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3 Things You Need to Know About Spousal Maintenance

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A marriage breakdown can form an extremely stressful time in your life. Besides from the emotional turmoil you will be going through, there are all the legal aspects which need to be taken into consideration, such as childcare and the splitting of your assets. One thing that seems to be constantly hitting the headlines is spousal maintenance. This is separate from any child maintenance, and involves a fee that must be paid from one partner to the other for their upkeep. For the paying party, this can be a difficult concept to accept and understand, but for the payable party it may form an essential part of their life following the relationship breakup. Here are some points to help explain this complex law.

  1. Your Duty Beyond Marriage

Many people are unaware that their legal duty to support their spouse continues beyond the breakdown of the marriage or civil partnership. Whilst spousal maintenance is not applicable in every case, in certain circumstances it will be considered necessary by the examining judge. Where a clean break of assets is not considered to be a fair approach, the financially stronger partner may be ordered to pay ongoing maintenance to support the weaker partner’s needs.The maintenance requirement is designed to enable the financially weaker party to transition smoothly to independence. If you are unsure whether this situation will apply to your relationship, there are family lawyers in Sydney who will be able to provide advice and guidance on this matter.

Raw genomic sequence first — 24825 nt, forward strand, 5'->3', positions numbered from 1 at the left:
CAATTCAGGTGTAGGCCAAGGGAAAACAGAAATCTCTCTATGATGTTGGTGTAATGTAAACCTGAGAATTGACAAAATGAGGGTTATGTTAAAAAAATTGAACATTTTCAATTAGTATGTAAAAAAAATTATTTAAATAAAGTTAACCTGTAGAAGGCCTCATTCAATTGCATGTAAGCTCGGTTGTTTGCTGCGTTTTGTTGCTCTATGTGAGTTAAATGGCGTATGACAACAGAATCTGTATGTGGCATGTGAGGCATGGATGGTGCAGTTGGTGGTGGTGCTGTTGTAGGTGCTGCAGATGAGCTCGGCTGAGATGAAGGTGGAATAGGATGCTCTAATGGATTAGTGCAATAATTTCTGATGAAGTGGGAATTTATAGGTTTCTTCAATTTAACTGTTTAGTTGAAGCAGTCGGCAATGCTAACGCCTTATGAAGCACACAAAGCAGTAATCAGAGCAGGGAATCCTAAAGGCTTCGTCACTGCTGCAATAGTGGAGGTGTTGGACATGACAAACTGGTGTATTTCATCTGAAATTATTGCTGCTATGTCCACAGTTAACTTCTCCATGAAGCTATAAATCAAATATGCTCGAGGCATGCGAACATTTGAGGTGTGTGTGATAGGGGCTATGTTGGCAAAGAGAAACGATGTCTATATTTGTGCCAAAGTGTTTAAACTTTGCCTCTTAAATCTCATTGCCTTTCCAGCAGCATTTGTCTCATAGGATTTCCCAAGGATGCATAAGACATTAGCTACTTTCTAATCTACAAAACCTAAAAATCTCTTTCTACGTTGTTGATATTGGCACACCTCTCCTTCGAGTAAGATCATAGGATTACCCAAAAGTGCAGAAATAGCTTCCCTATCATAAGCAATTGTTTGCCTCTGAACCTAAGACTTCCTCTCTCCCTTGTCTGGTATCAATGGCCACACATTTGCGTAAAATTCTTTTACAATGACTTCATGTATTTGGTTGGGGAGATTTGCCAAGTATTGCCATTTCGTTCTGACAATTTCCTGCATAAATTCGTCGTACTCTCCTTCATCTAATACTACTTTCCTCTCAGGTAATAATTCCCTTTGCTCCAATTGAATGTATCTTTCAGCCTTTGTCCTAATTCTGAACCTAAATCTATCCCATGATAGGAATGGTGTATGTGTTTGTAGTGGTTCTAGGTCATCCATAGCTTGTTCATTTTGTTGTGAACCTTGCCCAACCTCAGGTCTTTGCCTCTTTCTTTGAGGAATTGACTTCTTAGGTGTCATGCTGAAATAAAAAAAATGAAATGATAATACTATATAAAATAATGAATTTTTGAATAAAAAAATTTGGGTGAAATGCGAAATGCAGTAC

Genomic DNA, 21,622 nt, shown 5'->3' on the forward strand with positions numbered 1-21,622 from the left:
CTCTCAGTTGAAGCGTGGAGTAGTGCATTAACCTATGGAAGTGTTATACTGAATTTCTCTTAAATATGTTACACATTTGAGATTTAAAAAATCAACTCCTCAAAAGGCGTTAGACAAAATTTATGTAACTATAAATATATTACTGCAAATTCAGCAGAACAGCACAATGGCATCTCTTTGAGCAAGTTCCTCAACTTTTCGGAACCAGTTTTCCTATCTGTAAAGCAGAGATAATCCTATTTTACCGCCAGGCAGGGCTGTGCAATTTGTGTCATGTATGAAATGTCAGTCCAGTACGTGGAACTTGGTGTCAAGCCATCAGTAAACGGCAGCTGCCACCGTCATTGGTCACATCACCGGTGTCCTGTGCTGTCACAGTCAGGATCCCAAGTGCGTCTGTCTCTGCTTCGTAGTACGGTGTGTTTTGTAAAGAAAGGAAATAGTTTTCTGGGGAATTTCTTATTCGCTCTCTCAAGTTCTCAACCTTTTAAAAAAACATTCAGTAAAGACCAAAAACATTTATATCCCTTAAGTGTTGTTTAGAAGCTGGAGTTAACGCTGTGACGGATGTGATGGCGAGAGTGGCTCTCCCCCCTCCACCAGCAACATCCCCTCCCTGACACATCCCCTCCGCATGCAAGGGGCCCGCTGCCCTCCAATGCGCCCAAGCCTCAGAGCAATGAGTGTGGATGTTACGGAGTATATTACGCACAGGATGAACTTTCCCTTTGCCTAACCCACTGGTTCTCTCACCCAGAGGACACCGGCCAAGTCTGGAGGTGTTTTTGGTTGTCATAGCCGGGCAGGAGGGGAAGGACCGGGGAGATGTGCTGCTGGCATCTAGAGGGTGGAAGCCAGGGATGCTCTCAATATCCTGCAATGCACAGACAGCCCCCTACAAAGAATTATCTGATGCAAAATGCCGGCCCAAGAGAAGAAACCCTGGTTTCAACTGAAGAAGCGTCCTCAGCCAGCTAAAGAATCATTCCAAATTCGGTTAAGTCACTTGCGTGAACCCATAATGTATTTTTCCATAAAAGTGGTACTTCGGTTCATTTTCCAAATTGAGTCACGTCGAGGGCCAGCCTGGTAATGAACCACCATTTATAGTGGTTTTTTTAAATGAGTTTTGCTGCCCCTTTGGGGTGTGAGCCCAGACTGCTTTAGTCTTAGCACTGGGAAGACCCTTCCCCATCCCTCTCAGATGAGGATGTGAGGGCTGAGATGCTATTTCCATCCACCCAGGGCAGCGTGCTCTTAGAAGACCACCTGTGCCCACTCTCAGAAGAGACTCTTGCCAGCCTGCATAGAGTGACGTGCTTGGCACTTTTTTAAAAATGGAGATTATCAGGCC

1. When Is Spousal Maintenance Applicable?

If one partner’s life has been dramatically changed by the marriage, then this will be taken into consideration when considering whether spousal maintenance is payable. For example, if a husband or wife gave up a promising career to pursue childcare or to maintain the household then these factors will be points of concern. Furthermore, if one partner changed the course of their career in order to support the ambitions of their partner, they may no longer be in a position to return to their previous situation. In these cases, it may be judged as fair to make up for their loss of earnings through payment of a maintenance fee.If the recipient of spousal maintenance remarries at any point, then all payments will automatically cease.

  1. How Much Are You Required To Pay?

This varies widely from case to case, and the decision will be a product of your specific circumstances and needs. The court will require a detailed breakdown of you and your partner’s projected future outgoings, which will need to be justified in order for “need” to be assessed. Each party’s expected expenditures will be taken into consideration and balanced against one another to assess whether they are reasonable and whether they are on equal footing or not.

Spousal maintenance is a complicated concept, but one that can be an integral part of your breakup process. The court will do all it can to make a fair judgement and ensure that each party is cared for following the end of the marriage.